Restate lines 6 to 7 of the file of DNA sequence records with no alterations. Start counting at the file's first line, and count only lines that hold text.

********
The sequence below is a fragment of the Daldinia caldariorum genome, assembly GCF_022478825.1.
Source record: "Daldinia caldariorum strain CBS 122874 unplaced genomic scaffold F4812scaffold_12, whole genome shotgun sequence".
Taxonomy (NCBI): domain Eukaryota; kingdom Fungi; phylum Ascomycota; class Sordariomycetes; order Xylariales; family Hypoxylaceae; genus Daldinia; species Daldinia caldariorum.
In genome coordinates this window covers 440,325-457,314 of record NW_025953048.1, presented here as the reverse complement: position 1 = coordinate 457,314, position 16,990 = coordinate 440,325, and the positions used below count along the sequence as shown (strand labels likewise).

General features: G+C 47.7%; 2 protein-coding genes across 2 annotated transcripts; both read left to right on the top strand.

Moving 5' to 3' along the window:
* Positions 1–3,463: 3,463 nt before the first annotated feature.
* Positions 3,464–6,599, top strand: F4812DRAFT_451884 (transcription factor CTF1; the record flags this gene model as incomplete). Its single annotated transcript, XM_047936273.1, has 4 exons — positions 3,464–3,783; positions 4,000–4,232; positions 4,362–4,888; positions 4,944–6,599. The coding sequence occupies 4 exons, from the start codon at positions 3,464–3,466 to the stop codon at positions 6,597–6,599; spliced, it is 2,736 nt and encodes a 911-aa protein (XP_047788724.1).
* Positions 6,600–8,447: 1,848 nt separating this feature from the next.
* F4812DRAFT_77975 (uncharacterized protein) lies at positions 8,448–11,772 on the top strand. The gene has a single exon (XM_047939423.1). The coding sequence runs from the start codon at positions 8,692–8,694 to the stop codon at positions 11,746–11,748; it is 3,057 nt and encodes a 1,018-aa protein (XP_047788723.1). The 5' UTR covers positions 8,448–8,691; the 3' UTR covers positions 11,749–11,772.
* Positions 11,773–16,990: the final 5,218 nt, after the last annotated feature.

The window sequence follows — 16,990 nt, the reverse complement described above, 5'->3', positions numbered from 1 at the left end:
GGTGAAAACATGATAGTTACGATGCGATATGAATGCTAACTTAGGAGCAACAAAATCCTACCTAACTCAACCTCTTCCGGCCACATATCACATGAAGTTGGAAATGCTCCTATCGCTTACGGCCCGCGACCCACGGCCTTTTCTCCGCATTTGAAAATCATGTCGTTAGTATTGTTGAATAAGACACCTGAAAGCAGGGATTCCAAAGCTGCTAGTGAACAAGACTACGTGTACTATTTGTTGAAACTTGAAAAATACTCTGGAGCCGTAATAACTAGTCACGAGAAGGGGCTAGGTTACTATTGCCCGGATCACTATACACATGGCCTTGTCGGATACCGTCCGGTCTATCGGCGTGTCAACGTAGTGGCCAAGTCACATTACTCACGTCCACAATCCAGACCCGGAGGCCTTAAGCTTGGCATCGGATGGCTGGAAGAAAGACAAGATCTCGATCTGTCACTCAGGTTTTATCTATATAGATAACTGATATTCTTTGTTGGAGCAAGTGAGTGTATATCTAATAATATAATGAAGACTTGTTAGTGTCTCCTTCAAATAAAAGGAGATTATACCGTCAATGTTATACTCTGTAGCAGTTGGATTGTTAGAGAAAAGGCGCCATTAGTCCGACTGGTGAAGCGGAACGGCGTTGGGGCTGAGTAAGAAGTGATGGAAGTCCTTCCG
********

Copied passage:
Moving 5' to 3' along the window:
* Positions 1–3,463: 3,463 nt before the first annotated feature.